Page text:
He picks it up and begins talking 
to it. “How are you doing. Bud- 
dy?" 

Microphones have been nice to 
Keillor. Perhaps that explains 
why be is nice to them. For more 
than a decade he has been host of 
“A Prairie Home Companion," 
■ regaling U.S. radio listeners ev- 
ery Saturday with his tales of 
Lake Wobegon. Minnesota, “the 
town that time forgot and that the 
decades cannot improve," and of 
its inhabitants and places — 
Ralph of Ralph’s Pretty Good 
Grocery Store (“Remember, if 
you can't find it at Ralph’s, you 
can probably get along without 
it”), Our Lady of Perpetual Re- 
sponsibility Church (where Fa- 
ther Emil has been known to 
stand up in the middle of a con- 
fession and say, “Oh, you 
didn't!"), the Sidetrack Tap 
(“where the old guys sit and lose 
some memory capacity with a 
glass of peppermint schnapps, 
which Wally knows how to keep 
adding to so that they can tell the 
old lady they only had one”) and, 
of course, tne Statue of the Un- 
known Norwegian. 

At the same time, Keillor has 
been pursuing a career as a writer. 
His work has appeared in The 
New Yorker, The Atlantic and 
other publications, mid his first 
book, “Happy to Be Here," a col- 
lection of his pieces, was a big 
seller. 


* VJr * 



Ffelfeto 


Keillor In earlier “Prairie Home Companion” days. 


Now he has combined (he two 
careers with the publication by 
Viking of “Lake Wobegon 
Days," a chronicle of the little 
Midwestern prairie town that he 
admits bears more than a dose- 
resemblance to Anoka, Minneso- 
ta, where be was bora 43 years 
ago. 

“The book was my project to 
get myself back to bong a writer, 
a writer as I dreamed I might be 
when I was a child," he said. “I 
have been writing since I was a 
little boy and always knew that 
that was what I wanted to do. But 
when I got out of college I found 
radio to be a more possible way 


of earning a living. And even 
when I began publishing with 
The New Yorker in 1970 I was 
still tom between radio, which is 
imp ro visa tional and colloquial 
and more intimate and more sen- 
timental to me, and my other 
writing, which tended to be a lit- 
tle drier, a piece of crafL 
“And in the conflict between 
radio and writing, radio bong 
kind of like a warm bath and 
writing being like aoold shower, I 
arrived at doing this monologue 
on Saturday nights, about Is to 
20 minutes in length. For me, the 
monologue was the favorite thing 
I had done in radio. It was based 
on writing, but in the end it was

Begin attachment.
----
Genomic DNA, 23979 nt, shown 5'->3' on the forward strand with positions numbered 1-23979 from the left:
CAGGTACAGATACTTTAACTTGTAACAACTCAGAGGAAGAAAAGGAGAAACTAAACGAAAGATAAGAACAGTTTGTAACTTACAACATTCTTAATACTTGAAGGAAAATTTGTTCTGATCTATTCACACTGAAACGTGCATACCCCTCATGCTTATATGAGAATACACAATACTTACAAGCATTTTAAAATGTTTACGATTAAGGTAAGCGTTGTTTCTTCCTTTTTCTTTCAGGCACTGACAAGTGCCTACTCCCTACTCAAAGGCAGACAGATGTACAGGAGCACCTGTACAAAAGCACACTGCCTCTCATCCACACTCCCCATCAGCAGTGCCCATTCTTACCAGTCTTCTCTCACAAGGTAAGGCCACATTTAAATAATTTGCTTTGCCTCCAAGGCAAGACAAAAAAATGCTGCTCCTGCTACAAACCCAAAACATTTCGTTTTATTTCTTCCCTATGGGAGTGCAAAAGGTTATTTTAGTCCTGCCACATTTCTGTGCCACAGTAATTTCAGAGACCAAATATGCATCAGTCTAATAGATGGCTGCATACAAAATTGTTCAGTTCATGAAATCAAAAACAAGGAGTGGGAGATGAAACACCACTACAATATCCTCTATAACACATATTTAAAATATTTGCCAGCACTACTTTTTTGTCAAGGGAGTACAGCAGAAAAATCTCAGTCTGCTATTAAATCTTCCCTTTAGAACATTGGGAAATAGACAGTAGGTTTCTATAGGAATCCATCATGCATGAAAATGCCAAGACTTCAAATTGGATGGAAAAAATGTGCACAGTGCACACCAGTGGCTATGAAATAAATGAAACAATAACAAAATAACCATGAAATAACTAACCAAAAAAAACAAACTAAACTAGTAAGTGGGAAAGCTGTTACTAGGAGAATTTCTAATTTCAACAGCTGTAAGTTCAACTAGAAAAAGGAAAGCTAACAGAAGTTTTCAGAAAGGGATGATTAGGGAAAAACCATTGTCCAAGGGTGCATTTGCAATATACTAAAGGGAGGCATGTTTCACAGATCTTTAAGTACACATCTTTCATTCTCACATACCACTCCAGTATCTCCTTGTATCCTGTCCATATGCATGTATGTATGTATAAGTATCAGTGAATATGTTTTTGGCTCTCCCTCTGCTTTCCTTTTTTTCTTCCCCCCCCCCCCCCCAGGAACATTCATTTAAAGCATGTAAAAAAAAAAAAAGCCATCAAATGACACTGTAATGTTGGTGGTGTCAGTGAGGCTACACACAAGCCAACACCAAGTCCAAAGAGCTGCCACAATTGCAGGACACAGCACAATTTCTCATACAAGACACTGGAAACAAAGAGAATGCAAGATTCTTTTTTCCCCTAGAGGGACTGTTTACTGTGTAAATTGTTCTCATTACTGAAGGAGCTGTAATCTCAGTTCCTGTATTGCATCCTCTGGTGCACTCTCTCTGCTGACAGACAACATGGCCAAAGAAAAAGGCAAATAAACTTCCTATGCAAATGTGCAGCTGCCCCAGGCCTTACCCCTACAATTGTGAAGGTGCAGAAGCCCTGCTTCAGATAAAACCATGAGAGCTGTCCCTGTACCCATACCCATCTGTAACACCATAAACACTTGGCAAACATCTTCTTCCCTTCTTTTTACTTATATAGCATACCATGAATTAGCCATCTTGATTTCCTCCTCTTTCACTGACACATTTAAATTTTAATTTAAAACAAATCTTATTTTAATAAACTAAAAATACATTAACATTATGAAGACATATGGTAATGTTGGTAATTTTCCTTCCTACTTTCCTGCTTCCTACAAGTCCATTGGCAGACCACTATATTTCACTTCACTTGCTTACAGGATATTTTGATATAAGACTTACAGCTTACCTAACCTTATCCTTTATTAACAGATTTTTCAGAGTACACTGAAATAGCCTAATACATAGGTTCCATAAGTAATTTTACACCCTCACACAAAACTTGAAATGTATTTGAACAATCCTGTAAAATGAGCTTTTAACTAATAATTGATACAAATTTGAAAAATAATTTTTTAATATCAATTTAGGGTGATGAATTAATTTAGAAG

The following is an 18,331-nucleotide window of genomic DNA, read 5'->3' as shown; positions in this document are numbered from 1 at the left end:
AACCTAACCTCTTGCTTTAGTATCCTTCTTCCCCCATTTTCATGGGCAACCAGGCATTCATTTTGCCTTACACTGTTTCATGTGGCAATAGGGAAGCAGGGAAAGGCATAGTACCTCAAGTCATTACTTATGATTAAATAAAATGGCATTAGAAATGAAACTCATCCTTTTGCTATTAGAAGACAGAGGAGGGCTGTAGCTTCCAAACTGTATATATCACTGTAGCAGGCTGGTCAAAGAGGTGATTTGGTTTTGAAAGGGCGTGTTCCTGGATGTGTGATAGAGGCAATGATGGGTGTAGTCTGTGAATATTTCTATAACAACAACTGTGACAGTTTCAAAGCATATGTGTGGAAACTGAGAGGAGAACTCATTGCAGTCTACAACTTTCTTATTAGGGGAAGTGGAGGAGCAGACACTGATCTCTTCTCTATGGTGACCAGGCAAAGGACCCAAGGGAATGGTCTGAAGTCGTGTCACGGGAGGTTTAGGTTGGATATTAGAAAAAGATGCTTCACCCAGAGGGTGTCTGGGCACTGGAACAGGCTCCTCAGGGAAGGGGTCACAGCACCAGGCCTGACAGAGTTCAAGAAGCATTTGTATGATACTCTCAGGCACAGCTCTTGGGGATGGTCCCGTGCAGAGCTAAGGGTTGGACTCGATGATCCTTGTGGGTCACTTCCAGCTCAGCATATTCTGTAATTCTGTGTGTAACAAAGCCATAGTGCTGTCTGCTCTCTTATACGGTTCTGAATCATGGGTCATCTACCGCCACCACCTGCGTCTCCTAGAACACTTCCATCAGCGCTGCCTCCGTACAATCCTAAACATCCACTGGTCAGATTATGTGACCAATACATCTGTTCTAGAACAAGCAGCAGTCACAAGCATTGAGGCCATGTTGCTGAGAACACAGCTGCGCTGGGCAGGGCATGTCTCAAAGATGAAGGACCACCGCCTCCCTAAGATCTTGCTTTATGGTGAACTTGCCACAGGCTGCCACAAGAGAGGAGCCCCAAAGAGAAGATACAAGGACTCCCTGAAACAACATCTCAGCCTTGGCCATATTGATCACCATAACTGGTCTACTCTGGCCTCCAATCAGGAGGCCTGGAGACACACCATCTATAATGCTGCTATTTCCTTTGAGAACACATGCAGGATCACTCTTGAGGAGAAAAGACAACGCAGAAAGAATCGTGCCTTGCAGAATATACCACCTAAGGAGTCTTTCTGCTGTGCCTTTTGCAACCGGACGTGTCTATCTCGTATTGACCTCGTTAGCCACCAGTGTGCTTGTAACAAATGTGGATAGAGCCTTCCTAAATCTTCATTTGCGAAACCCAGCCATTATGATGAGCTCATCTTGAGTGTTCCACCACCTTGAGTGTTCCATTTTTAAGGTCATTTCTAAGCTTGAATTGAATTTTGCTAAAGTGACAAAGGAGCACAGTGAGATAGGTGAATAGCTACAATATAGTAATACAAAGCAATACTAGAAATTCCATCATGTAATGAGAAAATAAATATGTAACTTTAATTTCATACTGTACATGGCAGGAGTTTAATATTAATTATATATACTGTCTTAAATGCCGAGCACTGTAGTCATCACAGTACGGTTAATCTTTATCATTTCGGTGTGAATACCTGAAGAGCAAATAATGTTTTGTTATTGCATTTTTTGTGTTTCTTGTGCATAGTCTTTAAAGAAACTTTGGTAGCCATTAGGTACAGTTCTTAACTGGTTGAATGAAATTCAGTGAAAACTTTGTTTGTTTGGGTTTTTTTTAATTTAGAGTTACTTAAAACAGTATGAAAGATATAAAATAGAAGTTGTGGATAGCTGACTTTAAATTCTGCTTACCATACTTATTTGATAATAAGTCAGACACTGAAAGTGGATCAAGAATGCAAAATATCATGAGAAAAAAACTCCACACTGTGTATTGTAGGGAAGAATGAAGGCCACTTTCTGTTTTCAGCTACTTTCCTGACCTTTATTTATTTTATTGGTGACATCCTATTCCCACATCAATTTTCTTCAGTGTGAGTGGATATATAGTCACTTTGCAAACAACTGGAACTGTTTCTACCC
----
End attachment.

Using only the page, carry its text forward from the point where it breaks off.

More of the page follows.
radio, it was standing up and 
leaning forward into the dark and 
talking, letting words come out of 
you. And I wanted to take this 
radio serial that I had made up 
and bring it around back to the 
writing that I had always wanted 

i. J* w 


Keillor’s two-hoor radio show, 
consisting of live music as wdl as 
die monologue, is broadcast live 
by Minnesota Public Radio and 
American Public Radio to more 
than 260 stations across the coun- 
try Saturday nights from SL Paul 
where be lives. 


limits television. It makes every- 
thing that happen* exactly that 
size. 

“Radio, d e p endin g on what’s- 
there, how yon listen to it, how 
you fed about it —radio can fill 
up the entire room- It can be 
hnniwisp. Radio, as you sit and 
focus in on something that comes 
from it, isn’t the size of the receiv- 
er. Your innage is not limited to 

that. It can be as big as the 
world." 

Keillor draws most of his mate- 
rial from his own experience. The 
residents of Lake Wobegon, he 
yard , “include almost all the peo- 
ple I've known in my life. The 
town incorporates most of 
what has ever happened to me.” 

He considers himself very 
much a person with a small-town 
sensib ility, very much in tune 
with the virtues of small-town 

America and very much a part of 
I jilre Wobegon (population 942), 
“where much of the day you 
could stand in the middle of Main 
Street and not be in anyone’s 
way" 

As Keillor wrote in bis new 
book: “Left to our own devices, 
we Wobegonians go straight for 
the s mall potatoes. Majestic 
doesn’t appeal to us; we like the 
Grand Canyon better with Clar- 
ence and Arlene parked in front ■ 
of it, smiling . We fed uneasy at 
momentous events.” 


to do." 


For Keillor, live radio is some- 
thing special. “I do fed strongly 
that live radio is (he baas of our 
show, and not my talent, not our 
coming from the Midwest,” he 
said. “Someday, reporters will be